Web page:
Every year, my husband and I give a talk on Marriage as a Sacrament to a room full of young engaged people as part of their Pre-Cana weekend. The very end of our talk focuses on the gift of children to a marriage and how God uses each child to teach the parents something about themselves in order to assist them on their journey to heaven.
We’ve been giving this talk since 2003, so my oldest was only 13 when we started and my youngest hadn't even been born yet. So I guess it was natural that we would talk about our kids as babies and little kids.
For example, we talk about my oldest son Calvin, who has been a handful ever since the day he was born! Calvin was always the epitome of the very strong-willed and single-minded first-born male. When he wanted to do something, he would do it even if we told him no. And we told him no a lot! Consequently Calvin was in trouble a lot and would need corrective punishment. Sometimes it seemed as if we were punishing him all the time.
But Calvin always took it all in stride. He would do something wrong, we would punish him (with anything from time out, to spanking to losing a privilege) and then he would be fine with it. Shortly thereafter he would be just as happy, loving and free-spirited as before. He never held a grudge or resented us for correcting his behavior - and I always found that to be amazing, probably because I am the type of person that carries a hurt and nurses a grudge for a long time. I can't help but think that this child of mine was God's way of trying to show me how to let it all go and just move on.
We mention our daughter who suffered with some learning disabilities. She was the child that caused me to lose many hours of sleep as I worried and wondered about how she would ever manage to get by with her life if she had such trouble learning to read and learn her math facts. I finally had to just trust in God that He would show me the way, and He did. It wasn't easy and it was certainly a lot of hard work, but she is reading now and doing algebra and geometry just fine!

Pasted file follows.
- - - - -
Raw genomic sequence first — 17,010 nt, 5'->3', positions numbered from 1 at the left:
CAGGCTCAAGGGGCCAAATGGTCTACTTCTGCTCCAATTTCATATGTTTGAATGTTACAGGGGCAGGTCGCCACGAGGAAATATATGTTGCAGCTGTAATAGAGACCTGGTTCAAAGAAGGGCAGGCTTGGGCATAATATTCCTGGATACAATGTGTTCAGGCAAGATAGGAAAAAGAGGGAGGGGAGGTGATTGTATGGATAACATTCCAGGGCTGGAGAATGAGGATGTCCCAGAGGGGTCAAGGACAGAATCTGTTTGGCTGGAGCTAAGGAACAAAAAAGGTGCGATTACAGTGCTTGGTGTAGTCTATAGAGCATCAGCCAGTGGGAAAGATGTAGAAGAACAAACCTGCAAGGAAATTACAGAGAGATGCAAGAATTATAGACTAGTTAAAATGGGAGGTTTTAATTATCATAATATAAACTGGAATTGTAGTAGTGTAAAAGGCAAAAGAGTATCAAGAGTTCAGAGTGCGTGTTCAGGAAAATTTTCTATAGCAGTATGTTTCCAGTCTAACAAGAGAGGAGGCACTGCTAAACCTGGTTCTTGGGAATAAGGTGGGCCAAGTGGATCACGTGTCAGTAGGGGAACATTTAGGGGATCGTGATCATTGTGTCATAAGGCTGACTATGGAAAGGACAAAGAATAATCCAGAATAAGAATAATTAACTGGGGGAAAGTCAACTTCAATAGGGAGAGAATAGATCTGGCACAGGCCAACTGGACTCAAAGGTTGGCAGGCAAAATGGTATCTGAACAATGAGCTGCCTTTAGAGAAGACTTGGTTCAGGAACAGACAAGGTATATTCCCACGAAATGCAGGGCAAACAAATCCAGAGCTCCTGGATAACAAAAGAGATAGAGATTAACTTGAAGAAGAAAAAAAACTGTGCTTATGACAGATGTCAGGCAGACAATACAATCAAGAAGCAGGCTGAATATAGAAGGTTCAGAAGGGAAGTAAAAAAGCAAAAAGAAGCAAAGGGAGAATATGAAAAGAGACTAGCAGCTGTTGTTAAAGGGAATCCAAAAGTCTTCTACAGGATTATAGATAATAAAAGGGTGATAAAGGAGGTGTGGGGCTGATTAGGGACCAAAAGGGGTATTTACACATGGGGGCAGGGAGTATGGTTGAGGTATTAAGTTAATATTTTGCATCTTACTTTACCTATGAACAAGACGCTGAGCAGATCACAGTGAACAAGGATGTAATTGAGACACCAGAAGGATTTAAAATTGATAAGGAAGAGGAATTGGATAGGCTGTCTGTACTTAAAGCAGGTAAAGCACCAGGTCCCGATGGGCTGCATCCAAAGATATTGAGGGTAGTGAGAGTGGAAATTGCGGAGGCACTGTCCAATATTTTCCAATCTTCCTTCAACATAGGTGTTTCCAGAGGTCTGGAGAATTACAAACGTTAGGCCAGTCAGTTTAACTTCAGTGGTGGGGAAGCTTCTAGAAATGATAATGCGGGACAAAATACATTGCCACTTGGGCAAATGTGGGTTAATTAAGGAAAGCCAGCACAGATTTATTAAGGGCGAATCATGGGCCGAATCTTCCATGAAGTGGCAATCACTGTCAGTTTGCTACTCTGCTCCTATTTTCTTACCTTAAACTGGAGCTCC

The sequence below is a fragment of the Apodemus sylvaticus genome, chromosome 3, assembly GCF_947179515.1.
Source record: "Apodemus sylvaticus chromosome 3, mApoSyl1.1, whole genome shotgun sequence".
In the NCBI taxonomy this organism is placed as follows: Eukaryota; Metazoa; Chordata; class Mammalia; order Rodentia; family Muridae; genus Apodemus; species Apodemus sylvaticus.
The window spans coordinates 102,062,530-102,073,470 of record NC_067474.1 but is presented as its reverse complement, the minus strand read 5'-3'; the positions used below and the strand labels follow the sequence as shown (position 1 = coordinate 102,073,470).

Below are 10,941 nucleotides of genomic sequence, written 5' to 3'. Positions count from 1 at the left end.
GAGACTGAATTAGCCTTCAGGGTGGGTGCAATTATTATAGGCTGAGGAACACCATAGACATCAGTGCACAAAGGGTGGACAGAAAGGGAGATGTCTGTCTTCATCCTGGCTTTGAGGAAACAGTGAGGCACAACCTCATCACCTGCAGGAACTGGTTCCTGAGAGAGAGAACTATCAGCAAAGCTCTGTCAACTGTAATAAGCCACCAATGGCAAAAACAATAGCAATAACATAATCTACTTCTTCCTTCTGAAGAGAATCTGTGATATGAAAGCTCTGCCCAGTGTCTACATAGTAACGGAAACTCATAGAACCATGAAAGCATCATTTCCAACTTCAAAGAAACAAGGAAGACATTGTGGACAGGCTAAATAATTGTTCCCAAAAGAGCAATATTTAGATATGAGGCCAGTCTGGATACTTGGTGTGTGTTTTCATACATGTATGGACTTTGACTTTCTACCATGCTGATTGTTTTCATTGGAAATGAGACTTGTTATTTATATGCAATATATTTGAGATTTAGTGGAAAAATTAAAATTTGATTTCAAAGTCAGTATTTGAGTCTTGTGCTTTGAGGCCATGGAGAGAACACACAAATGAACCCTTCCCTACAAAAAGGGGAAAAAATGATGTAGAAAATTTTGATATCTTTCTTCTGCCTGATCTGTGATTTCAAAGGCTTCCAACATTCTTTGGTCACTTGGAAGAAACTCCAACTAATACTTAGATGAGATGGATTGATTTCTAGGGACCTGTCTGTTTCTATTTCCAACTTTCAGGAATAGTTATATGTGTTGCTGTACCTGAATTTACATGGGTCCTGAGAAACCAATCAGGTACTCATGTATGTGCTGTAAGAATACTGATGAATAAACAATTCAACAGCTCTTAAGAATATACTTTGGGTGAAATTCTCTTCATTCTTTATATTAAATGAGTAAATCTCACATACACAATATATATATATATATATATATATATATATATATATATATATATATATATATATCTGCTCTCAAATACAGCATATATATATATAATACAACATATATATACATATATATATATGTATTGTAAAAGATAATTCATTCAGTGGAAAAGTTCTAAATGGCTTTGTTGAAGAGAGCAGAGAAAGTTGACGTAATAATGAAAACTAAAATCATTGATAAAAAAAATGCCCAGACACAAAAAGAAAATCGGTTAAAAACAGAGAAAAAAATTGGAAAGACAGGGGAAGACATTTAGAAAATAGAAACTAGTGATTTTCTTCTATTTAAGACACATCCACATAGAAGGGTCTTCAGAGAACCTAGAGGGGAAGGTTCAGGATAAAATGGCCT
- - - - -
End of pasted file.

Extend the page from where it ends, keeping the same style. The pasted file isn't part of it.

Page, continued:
That part of our presentation always ends with the stillbirth of our sixth child and all of the unexpected blessings and graces that came from that experience.
But our children don't quit teaching us things when they become teens and adults. The lessons are different but they're still there. I have three adult sons now and they are all living on their own out of the house. I don't see them every day, but I think about them all the time, and I check out their pages on Facebook, Twitter and Instagram because I miss them and a part of me, as their mom, wants to know what is going on in their lives. But I don't pepper them with texts, phone calls and Facebook messages - I wait for them to reach out to me.
I do this because I WANT them to seek me out - to ask me questions, to have a conversation, or to just share some time together. I've left an open invitation, and I want them to reach out and accept it.
For some reason, this Lent, it finally occurred to me that that's what God wants from me too. He's always with me, always thinking about me - but he wants me to seek Him out, accept his invitation and share my questions and concerns, express my gratitude for all He has done for me, and just spend some time together!! Oh I suppose he could do a bigger than life miracle now and then or send a message via my guardian angel - just as I could pepper my kids with texts and phone calls - but it's just nicer to have them drop in from time to time, or call just to talk, or text me a funny link or picture.
This has been a real epiphany for me although deep down I guess I always knew it. My own mother was always so thrilled to hear from me or have me drop by for a visit and now I am SO very grateful that I did spend the time with her whenever I could. But it took having some of the kids moving out to finally drive the lesson home about seeking God in my life and accepting his gifts and invitations.
For the rest of this Lenten season, I'm going to make more time to seek out my Heavenly Father in prayer and scriptural reading. I don't have anything specific in mind; I just think we should spend some more time together.
So I continue to learn things in my motherhood, even after 25 years, and even from my adult children.
Copyright 2015 Elena LaVictoire
Photo courtesy of Elena LaVictoire. All rights reserved.
About the Author
Elena LaVictoire is a graduate of Baker College and a retired medical transcriptionist. She is married and homeschooled six children. Elena is a public speaker on the topics of marriage, homeschooling, and confirmation preparation. She was also a contributing author to The Catholic Mom’s Prayer Companion. Elena practices and performs with her flute and records with the Peace Together Choir. She blogs at MyDomesticChurch.com.